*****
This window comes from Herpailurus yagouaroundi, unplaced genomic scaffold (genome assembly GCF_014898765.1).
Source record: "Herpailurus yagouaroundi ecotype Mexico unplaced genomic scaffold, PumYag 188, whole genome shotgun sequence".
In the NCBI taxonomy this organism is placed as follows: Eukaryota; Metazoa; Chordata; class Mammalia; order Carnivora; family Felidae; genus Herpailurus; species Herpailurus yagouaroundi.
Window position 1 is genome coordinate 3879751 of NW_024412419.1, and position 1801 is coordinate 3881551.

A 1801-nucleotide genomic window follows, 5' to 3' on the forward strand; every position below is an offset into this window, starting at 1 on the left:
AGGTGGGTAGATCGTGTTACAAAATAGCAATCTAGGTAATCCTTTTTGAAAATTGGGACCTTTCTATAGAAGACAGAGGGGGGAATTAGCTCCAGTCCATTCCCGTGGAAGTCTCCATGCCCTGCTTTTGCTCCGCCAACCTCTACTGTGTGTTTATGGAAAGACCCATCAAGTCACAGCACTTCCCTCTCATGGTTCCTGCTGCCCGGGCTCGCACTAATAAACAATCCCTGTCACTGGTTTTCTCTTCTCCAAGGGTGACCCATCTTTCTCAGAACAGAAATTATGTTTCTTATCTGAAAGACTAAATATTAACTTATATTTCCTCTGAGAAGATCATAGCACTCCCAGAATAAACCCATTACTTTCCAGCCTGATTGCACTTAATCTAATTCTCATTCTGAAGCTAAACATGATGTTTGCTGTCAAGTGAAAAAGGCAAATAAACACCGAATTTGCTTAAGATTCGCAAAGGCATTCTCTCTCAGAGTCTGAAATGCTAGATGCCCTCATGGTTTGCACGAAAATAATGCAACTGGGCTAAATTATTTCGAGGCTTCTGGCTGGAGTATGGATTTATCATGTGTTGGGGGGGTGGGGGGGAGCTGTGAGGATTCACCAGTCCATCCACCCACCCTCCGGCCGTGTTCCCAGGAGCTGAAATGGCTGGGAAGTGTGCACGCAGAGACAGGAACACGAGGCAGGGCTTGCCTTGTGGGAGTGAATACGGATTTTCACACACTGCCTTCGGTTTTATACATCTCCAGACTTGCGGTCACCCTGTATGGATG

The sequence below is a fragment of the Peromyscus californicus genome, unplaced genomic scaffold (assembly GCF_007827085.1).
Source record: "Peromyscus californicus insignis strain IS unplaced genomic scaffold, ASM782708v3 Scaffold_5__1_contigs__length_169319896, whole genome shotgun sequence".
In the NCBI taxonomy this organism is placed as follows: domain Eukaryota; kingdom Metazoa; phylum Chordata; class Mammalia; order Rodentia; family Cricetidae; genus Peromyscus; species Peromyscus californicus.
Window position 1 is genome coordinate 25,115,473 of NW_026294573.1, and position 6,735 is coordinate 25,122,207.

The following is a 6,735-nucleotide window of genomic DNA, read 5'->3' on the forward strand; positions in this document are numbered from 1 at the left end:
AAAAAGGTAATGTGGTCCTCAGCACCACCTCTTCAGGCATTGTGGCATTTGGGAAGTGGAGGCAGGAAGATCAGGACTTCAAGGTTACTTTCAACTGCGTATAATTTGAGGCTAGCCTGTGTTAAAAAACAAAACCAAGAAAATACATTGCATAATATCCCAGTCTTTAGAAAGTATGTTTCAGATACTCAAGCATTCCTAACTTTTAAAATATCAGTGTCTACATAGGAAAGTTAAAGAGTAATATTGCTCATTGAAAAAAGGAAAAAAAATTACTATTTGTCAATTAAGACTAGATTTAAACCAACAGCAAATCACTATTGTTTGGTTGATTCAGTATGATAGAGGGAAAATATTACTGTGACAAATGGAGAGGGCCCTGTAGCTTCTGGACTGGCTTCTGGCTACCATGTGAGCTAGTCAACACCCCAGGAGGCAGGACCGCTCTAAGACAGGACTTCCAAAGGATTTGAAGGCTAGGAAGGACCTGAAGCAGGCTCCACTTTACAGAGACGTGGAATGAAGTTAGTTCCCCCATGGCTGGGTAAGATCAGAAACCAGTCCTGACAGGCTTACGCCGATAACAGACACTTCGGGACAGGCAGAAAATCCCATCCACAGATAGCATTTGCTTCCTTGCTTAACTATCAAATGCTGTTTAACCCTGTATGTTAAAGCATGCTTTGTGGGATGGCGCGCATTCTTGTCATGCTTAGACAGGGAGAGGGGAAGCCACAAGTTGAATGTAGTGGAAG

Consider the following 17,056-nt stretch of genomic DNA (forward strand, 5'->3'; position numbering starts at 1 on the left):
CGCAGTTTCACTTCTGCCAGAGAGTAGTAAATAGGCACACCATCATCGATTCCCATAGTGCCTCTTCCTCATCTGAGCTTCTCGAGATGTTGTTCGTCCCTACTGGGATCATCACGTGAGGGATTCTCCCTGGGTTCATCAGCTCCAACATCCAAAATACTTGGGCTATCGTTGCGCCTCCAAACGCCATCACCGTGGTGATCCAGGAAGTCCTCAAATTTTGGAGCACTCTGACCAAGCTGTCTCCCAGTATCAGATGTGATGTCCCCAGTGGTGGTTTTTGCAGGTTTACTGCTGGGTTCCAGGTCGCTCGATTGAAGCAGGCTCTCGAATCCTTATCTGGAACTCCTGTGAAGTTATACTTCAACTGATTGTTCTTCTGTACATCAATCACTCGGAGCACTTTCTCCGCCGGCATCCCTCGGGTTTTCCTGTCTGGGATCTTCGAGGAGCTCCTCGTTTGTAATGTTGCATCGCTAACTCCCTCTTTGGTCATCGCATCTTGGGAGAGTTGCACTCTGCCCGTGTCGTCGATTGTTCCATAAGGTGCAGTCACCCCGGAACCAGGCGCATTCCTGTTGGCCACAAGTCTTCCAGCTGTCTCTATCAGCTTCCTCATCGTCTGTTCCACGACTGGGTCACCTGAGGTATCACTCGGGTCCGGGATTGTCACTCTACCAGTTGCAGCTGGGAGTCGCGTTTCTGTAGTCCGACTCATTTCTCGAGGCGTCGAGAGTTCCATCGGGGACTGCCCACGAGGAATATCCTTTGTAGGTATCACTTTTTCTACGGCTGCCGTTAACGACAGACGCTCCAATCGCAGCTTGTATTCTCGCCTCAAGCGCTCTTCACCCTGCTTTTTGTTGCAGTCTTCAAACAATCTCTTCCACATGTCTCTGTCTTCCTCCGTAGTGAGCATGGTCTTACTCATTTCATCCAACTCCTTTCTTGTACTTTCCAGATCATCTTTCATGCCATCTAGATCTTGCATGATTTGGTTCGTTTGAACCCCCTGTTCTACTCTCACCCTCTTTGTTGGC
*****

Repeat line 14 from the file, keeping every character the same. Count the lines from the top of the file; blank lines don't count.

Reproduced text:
CGCAGTTTCACTTCTGCCAGAGAGTAGTAAATAGGCACACCATCATCGATTCCCATAGTGCCTCTTCCTCATCTGAGCTTCTCGAGATGTTGTTCGTCCCTACTGGGATCATCACGTGAGGGATTCTCCCTGGGTTCATCAGCTCCAACATCCAAAATACTTGGGCTATCGTTGCGCCTCCAAACGCCATCACCGTGGTGATCCAGGAAGTCCTCAAATTTTGGAGCACTCTGACCAAGCTGTCTCCCAGTATCAGATGTGATGTCCCCAGTGGTGGTTTTTGCAGGTTTACTGCTGGGTTCCAGGTCGCTCGATTGAAGCAGGCTCTCGAATCCTTATCTGGAACTCCTGTGAAGTTATACTTCAACTGATTGTTCTTCTGTACATCAATCACTCGGAGCACTTTCTCCGCCGGCATCCCTCGGGTTTTCCTGTCTGGGATCTTCGAGGAGCTCCTCGTTTGTAATGTTGCATCGCTAACTCCCTCTTTGGTCATCGCATCTTGGGAGAGTTGCACTCTGCCCGTGTCGTCGATTGTTCCATAAGGTGCAGTCACCCCGGAACCAGGCGCATTCCTGTTGGCCACAAGTCTTCCAGCTGTCTCTATCAGCTTCCTCATCGTCTGTTCCACGACTGGGTCACCTGAGGTATCACTCGGGTCCGGGATTGTCACTCTACCAGTTGCAGCTGGGAGTCGCGTTTCTGTAGTCCGACTCATTTCTCGAGGCGTCGAGAGTTCCATCGGGGACTGCCCACGAGGAATATCCTTTGTAGGTATCACTTTTTCTACGGCTGCCGTTAACGACAGACGCTCCAATCGCAGCTTGTATTCTCGCCTCAAGCGCTCTTCACCCTGCTTTTTGTTGCAGTCTTCAAACAATCTCTTCCACATGTCTCTGTCTTCCTCCGTAGTGAGCATGGTCTTACTCATTTCATCCAACTCCTTTCTTGTACTTTCCAGATCATCTTTCATGCCATCTAGATCTTGCATGATTTGGTTCGTTTGAACCCCCTGTTCTACTCTCACCCTCTTTGTTGGC